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Note: This article is from Conservation Magazine, the precursor to Anthropocene Magazine. The full 14-year Conservation Magazine archive is now available here.

Energy Storage Wars

June 10, 2013

Compressed air technology is an underdog to watch

In the battle to scale up intermittent energy sources such as wind and solar, the team with the best storage strategy wins. While many companies are banking on new battery technologies to fill the gaps when the wind dies and the sun sets, a few are working on storing energy using a cheap, abundant resource—the very air around us.

Compressed air energy storage, or CAES, is elegant and simple in concept: use excess power from the electricity grid to compress some air, then let it expand and turn a turbine when you need the electricity back. “It’s a pretty simple idea,” says Steve Crane, the CEO of LightSail Energy, one company refining compressed air technology with the hope of making a dent in the storage market soon. “Like a lot of simple ideas, it is easy to describe, and it is fiendishly difficult to actually implement.”

It’s an idea long touted as a transformative energy-storage method. But early attempts at CAES have been held back in part by those pesky laws of thermodynamics: compressing air into a tighter space than it would prefer generates heat—a lot of heat. The heat losses translate into low efficiency—you need to put a lot of energy in to get just a bit of energy out, with the rest lost as heat.

To deal with the heat, technologies from new companies including LightSail, SustainX, and General Compression keep the compressing air at a near-constant temperature with the simple addition of a fine water mist. Water heats up far more slowly than air; instead of an increase of around 1,000 degrees Celsius with just air, the temperature may go up by only 40 degrees or so. And with that, CAES is no longer too hot to handle.

When it’s time to send electricity back to the grid, compressors run backward to expand the cool air, using the slightly warmed water to help the process. The expanding air then runs a generator or turns a turbine, and the electricity grid can send power off to homes just as it would from a power plant.

Another factor limiting CAES development in the past has been geology. To date, industry has managed to build only two full-scale compressed air facilities—one in McIntosh, Alabama, and one in Huntorf, Germany. In both cases, the air is stored in large underground caverns, salt formations from which the salt has been leached. Such geologic formations aren’t uncommon, but they are not evenly distributed around the world; just because you’re building a wind farm somewhere—say, Iowa—doesn’t mean you’ll find a handy cavern nearby. Alabama’s plant was built specifically because of the suitability of the salt formation underground, not because any particular power source was nearby.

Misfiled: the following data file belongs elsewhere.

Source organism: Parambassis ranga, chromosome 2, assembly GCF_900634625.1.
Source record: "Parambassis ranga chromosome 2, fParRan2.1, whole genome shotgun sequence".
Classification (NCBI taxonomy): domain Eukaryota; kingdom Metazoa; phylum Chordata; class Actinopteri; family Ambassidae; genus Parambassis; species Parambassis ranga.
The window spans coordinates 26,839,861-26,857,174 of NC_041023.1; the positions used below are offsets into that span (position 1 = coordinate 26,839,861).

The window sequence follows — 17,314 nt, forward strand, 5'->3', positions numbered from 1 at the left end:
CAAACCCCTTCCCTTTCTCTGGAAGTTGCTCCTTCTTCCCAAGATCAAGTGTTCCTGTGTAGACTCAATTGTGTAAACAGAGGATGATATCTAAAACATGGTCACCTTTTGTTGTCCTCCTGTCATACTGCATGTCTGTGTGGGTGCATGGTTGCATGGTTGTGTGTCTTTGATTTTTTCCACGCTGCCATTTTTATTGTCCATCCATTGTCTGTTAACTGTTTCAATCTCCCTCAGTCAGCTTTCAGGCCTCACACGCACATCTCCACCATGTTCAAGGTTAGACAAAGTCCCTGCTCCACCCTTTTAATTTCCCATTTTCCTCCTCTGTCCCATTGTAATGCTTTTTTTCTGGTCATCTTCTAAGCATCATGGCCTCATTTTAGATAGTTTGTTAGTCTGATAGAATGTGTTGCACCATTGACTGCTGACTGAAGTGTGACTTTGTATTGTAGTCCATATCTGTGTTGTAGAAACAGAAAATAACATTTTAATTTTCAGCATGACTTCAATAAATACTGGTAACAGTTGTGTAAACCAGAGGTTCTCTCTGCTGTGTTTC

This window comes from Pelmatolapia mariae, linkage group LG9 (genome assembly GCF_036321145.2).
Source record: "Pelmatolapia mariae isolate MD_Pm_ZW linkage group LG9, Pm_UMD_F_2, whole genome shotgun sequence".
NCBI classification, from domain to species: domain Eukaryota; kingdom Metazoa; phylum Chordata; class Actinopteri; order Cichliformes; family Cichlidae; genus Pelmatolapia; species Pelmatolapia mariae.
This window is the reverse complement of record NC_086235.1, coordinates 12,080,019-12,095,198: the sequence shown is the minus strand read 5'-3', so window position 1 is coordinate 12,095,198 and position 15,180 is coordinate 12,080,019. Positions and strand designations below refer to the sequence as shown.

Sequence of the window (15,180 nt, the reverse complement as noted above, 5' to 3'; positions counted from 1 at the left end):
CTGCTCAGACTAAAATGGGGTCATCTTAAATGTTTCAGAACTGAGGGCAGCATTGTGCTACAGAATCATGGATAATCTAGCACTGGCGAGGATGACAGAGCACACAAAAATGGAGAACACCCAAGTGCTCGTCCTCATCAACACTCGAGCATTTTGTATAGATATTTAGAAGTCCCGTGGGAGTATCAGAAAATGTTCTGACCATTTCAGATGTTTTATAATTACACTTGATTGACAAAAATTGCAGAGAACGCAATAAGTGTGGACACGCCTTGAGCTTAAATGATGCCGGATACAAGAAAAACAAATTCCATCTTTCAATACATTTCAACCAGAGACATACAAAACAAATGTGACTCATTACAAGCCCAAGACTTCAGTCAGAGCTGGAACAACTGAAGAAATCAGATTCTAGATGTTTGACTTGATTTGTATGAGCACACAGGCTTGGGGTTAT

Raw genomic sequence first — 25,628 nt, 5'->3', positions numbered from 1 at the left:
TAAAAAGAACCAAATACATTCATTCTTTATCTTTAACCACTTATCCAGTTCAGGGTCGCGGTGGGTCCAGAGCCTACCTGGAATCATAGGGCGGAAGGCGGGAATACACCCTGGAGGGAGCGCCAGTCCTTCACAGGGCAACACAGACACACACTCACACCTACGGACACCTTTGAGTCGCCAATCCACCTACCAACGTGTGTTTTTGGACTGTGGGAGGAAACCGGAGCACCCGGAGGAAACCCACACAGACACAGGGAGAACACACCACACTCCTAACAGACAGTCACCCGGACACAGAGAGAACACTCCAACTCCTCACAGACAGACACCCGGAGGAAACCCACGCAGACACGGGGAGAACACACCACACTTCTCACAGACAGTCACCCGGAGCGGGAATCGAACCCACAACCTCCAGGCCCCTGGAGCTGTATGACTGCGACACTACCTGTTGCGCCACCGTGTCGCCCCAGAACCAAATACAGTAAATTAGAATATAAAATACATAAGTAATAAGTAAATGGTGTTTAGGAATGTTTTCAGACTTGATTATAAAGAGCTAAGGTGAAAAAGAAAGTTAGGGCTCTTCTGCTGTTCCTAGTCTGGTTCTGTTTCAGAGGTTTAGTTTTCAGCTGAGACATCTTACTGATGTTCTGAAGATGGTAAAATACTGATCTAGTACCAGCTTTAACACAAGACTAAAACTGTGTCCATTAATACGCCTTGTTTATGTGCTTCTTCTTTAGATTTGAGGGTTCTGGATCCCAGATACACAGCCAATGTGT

LightSail and SustainX address the siting issue with modularity. Instead of using one big underground storage cavern, they store the air in smaller tanks or pipes which can be added or deleted as needed. The Alabama and Germany facilities both exceed 100 megawatts in size, whereas the new companies’ systems start in the one- or two-megawatt range and can build up from there. As it turns out, smaller storage units may be better suited to the needs of many renewable-energy projects. “We think for a 100-megawatt wind farm, 10 to 20 megawatts of storage capacity is probably the right place to be,” says Richard Brody, SustainX’s vice president of business development. “It provides firmer, more schedulable power to the grid.”

Despite their size, the modular tanks pack a bigger punch with higher energy density, a measure of how much electricity they can store in a given volume. In fact, the densities achieved in the newer systems can rival those of some expensive batteries.

General Compression’s version of CAES is something of a middle ground between the massive caverns and the megawatt-scale, pipe-and-tank systems. In December 2012, they commissioned a two-megawatt facility in West Texas that combines the new, water-based methods of keeping temperatures down with the older idea of using caverns (which happen to be abundant in the region). Company founder David Marcus says they are still ramping up to full capacity, but all is running smoothly so far.

Other creative compressed air solutions are taking off as well. For example, Thin Red Line Aerospace, a company that also makes shielding materials for spacecraft, wants to store air deep under water—in balloons.

CAES has drawn significant attention over the past few years. LightSail has received funding from some impressive sources, including PayPal cofounder Peter Thiel, Bill Gates, and other high-profile venture capitalists, while SustainX has attracted money from General Electric and the Department of Energy, among others. General Compression has raised around $100 million from a variety of sources. All three companies are aiming to start selling the technology to clients within the next year or so.

CAES backers think the technology might fit into a very sweet spot when it comes to energy storage. Batteries have their place, but they tend to be expensive and can cycle only a few thousand times before needing to be replaced. Other storage ideas all have significant drawbacks, from siting requirements to stubbornly high costs. CAES systems using common industrial air compressors would last at least 20 years, much more in line with the needs of the grid, and costs are likely to be very reasonable once the technology is mature. Research out of Sandia National Laboratories in 2011 found CAES was “the least expensive long-duration storage,” given “an appropriate geologic site.” Remove the geology requirement, and CAES may be on its way. ❧

—Dave Levitan

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